As Denver looks at how to use their RB depth, let's take a brief look at the different ways that teams use RB depth. Each has advantages and disadvantages, and one isn't really the "best" way to go. It's a matter of what the team has available. Today we'll focus on roles of a RB with respect to depth (not roles in respect to player talent, like "power" or "speed"). These depth roles include primary, spell, change of pace, and rotational.
I figured this very short article would be good because we are focused on camp right now (and Guru's great updates), and because battles for depth positions are key right now. Enjoy!
The advantage to having a primary back is that a team has a back they can count on to play most downs in a game, and to excell in his position. The drawbacks is that he costs more, and if he goes down there is rarely someone good enough left to take his place.
Teams like Denver have the advantage of a system that negates the need for a primary back. If a RB goes down, any one cut runner can be put behind the zone block OL and do a credible job. In Denver's case, credible means a 1000+ yards season.
A spell back is used mostly with a primary back. If the RB tires out, the spell comes in to give him a break. Often, the number one consideration for a spell back is to just not give away the ball. When Mike Bell came in as a spell last year and fumbled, he committed a cardinal sin.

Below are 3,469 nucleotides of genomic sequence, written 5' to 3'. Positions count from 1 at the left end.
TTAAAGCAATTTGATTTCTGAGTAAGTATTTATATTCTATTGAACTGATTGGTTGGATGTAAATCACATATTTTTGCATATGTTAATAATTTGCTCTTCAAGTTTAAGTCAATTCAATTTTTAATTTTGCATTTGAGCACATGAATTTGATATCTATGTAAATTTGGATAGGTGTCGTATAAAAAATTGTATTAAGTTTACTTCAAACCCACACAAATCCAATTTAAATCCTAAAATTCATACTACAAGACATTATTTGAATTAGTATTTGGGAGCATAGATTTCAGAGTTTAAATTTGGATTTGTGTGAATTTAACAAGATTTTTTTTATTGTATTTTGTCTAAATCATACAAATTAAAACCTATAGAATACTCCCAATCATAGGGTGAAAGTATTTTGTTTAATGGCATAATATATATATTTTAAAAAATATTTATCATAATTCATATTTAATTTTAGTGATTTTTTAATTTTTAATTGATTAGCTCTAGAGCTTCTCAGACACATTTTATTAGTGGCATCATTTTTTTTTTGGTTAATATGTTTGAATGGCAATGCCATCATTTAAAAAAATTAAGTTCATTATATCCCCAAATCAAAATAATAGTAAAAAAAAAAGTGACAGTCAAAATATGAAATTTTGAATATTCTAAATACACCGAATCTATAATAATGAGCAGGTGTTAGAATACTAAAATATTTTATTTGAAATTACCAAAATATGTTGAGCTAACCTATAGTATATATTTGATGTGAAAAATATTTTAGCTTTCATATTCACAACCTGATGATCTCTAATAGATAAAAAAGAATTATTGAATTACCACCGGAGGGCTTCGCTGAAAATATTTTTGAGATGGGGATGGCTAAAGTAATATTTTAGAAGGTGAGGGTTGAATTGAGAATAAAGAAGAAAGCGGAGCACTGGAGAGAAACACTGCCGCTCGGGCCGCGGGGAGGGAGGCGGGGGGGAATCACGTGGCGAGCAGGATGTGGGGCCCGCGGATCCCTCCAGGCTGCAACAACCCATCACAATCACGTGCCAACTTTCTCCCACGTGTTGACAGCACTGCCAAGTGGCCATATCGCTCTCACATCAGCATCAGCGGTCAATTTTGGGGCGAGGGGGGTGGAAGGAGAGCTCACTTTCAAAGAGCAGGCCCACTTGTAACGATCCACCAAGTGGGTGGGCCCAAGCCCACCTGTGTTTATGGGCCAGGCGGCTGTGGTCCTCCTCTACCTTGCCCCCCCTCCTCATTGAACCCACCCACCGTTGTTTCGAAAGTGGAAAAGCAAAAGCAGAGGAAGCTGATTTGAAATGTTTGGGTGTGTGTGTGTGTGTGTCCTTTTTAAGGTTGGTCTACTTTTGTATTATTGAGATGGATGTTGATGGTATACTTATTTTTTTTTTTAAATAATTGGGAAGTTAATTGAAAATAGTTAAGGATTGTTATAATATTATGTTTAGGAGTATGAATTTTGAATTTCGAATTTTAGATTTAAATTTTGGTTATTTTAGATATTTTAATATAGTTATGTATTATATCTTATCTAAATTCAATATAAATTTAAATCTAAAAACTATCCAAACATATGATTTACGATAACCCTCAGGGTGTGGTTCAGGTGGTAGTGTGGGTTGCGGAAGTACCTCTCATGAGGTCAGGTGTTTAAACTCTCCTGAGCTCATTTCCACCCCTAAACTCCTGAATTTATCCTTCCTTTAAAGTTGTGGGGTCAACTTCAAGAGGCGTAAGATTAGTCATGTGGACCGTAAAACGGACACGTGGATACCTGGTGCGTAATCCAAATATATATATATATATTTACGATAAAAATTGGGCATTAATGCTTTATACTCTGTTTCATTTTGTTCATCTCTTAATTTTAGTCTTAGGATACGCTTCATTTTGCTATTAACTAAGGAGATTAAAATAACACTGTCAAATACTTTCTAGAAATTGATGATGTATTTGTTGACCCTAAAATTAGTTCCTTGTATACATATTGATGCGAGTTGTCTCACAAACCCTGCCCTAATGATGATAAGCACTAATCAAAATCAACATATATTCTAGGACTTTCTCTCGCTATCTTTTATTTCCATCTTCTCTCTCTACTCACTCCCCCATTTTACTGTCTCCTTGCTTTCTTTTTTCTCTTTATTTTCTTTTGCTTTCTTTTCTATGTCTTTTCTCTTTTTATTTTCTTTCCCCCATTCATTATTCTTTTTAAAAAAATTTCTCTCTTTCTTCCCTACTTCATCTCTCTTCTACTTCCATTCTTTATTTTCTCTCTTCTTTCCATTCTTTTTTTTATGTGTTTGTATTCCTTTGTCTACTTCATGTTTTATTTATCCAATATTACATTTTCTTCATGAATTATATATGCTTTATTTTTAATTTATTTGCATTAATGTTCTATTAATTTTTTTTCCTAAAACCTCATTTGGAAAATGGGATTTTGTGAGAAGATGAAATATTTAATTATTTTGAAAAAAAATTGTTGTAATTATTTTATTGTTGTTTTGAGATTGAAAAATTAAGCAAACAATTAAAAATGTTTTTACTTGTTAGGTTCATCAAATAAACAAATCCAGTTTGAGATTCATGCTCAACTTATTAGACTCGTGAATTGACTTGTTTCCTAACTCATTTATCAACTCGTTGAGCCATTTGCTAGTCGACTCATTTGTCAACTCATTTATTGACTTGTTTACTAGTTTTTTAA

Change of Pace
Some folks look at this role as an insult to a player. It's not. It's a key role filled by a specialist. A change of pace RB is typically a power guy that is brought in for short yardage situations (remember the Bears and the Fridge?).
In other systems, especialy committee back systems, a power RB wears down the defense, and a speed specialist is brought in to tear up the field. Often the fans see the exploits of the speed back, and demand that he plays a greater role, forgetting that it was the power back who made the long, flashy run possible by wearing down the defense.
A rotational back is one of two backs that trades equal time as a starter. In coach speak, the second player on the depth chart is called the rotational (even if he is on an equal footing with the #1).
The criticism of using rotations is that the team must not have a back good enough to be a primary back. This may or may not be fair, depending on the system. Rotationals extend the playing life of a RB, and keep the RBs fresh. It also makes scheming by the defense more difficult. It's downside is that a RB may not get into a "rhythm" during the game.
As always, fire away with any questions on this, or any other subject relating to the great game of football!